I shifted in the bed, opened my eyes to a conversation in the kitchen,

which would emerge again with tear-drenched eyes, later day, on

someone’s funeral. That’s how dead and lost people are declared

of “being missed”. I sorely miss those mornings when I opened my

sleeping world to the music of little birds, a few familiar ones like

sparrows in the badam tree, and softly lapping waves of the sea.

Things changed in my life. So dramatically. But not something worth

talking about. What I see, touch, move about, or talk to, feels strange

to me, though they look familiar as I grew up with them. Perhaps, this’s

how everyone feels when they come back home to their families, after

a few expeditions in life – failed or successful. I lie as still as possible

for as long as possible, in the bed, filling a body of emptiness with

a few pieces of words and pictures written or drawn on the walls,

which I gathered during my evening walk yesterday: someone has

a new glamorous car parked in front of his home, someone just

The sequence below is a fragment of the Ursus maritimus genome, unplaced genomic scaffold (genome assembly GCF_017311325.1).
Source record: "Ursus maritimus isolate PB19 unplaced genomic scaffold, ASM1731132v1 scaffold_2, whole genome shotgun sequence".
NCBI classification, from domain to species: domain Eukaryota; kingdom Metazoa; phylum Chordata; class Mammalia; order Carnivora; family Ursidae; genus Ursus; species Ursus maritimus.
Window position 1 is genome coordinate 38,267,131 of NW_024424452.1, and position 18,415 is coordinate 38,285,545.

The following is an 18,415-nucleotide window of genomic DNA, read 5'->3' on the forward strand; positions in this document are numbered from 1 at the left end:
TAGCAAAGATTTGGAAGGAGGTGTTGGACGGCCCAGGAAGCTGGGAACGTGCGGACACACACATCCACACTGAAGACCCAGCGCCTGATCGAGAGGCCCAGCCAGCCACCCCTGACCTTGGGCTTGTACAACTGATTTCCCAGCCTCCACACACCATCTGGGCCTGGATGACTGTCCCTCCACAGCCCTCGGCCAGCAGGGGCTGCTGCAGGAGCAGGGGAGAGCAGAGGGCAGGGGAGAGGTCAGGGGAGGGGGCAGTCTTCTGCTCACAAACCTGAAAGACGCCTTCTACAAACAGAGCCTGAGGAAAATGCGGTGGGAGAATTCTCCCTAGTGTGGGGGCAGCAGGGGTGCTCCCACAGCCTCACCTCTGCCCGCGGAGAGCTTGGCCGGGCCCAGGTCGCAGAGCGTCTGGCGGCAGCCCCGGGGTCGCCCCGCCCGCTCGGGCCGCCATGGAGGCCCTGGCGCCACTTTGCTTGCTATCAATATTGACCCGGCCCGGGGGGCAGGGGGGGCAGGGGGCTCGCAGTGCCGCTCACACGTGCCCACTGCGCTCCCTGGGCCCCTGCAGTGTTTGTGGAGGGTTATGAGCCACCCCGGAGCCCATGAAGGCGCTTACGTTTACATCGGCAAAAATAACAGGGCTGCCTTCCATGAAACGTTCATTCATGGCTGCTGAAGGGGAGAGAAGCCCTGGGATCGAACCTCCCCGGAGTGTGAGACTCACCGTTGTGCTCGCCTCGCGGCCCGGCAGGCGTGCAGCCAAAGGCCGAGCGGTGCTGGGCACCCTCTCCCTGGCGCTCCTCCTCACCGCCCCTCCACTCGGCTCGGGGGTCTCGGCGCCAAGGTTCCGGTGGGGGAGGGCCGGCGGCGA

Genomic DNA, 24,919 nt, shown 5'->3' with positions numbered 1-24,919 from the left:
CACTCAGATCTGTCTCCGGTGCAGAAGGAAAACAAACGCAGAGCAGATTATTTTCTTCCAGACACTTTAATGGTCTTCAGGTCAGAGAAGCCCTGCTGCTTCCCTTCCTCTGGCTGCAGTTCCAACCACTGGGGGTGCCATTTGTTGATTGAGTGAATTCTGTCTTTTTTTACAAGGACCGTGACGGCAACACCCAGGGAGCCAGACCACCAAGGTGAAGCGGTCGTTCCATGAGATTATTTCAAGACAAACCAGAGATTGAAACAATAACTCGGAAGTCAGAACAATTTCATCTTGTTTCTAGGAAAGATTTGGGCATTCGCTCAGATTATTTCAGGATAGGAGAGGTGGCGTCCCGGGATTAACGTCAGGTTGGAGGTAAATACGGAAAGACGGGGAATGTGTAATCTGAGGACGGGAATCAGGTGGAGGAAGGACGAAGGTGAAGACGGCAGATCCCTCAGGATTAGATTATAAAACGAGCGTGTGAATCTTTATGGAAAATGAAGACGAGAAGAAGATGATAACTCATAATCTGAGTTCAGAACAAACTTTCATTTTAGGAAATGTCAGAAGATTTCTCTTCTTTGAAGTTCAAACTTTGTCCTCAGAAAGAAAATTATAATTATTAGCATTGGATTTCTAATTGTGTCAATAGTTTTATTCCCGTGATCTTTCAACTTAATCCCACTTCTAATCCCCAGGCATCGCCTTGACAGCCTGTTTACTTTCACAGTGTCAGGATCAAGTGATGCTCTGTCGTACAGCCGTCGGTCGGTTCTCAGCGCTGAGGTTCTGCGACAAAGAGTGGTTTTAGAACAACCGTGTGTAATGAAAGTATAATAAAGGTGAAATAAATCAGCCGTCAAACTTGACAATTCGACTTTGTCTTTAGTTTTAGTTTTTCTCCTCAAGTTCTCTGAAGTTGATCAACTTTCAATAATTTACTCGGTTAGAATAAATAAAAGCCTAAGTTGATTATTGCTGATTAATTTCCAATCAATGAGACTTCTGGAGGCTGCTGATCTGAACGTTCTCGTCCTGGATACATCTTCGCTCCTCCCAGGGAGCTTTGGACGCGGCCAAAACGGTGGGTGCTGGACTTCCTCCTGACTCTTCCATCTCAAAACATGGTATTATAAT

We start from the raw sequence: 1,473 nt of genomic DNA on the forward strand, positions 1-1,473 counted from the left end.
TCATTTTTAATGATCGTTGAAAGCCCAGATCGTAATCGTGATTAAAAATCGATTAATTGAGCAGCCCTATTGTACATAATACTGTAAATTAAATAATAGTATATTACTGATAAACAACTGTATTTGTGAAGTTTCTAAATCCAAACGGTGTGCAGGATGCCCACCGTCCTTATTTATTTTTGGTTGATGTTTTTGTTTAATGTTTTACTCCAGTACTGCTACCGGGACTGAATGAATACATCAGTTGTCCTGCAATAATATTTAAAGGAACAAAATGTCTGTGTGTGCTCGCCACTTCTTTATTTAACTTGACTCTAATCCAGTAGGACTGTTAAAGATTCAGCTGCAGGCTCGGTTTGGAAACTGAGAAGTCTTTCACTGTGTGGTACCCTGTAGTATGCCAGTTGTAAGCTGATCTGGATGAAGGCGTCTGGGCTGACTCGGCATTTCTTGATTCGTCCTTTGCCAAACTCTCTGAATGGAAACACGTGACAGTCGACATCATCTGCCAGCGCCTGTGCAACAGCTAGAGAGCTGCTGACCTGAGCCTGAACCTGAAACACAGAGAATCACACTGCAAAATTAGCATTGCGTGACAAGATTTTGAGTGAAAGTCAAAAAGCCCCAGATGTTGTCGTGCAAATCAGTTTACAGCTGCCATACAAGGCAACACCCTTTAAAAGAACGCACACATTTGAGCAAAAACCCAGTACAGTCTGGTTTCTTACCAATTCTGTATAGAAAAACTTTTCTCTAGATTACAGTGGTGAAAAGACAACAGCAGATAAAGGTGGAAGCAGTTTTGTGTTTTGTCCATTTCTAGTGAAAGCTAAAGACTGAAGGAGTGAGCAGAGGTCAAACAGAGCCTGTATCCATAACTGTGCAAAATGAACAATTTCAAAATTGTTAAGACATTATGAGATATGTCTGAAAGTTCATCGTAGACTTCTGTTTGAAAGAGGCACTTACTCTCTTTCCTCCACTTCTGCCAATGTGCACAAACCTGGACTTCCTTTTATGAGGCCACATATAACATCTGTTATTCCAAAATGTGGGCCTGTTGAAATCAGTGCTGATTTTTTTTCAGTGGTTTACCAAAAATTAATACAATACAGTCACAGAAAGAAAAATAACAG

had returned from a land where everyone looked at him wondering

how different and foreign material he looks and talks like, someone

moved into a freshly painted house, someone lost his mother,

someone gave a cute puppy dog a home, someone left his job

and idles away time at home, a mother stood in the kitchen crying

for her daughter, as she does every day, a fresh war broke out

in some corner of the world, someone settled down in her new

neighborhood, someone wrote the final note in the stillness

of the night, a group of stranded penguins returned to the sea.

Someone walked away from his guitar feeling guilty about what

he said to the woman he is in love with. Outside the day, slowly, is

progressing, without changing the light in my room much.

The radio spreads songs on my face filled with despair. The ceiling,

under the pressure of my constant stare, would break up, soon,

into pieces. Everything changes, closer or further away.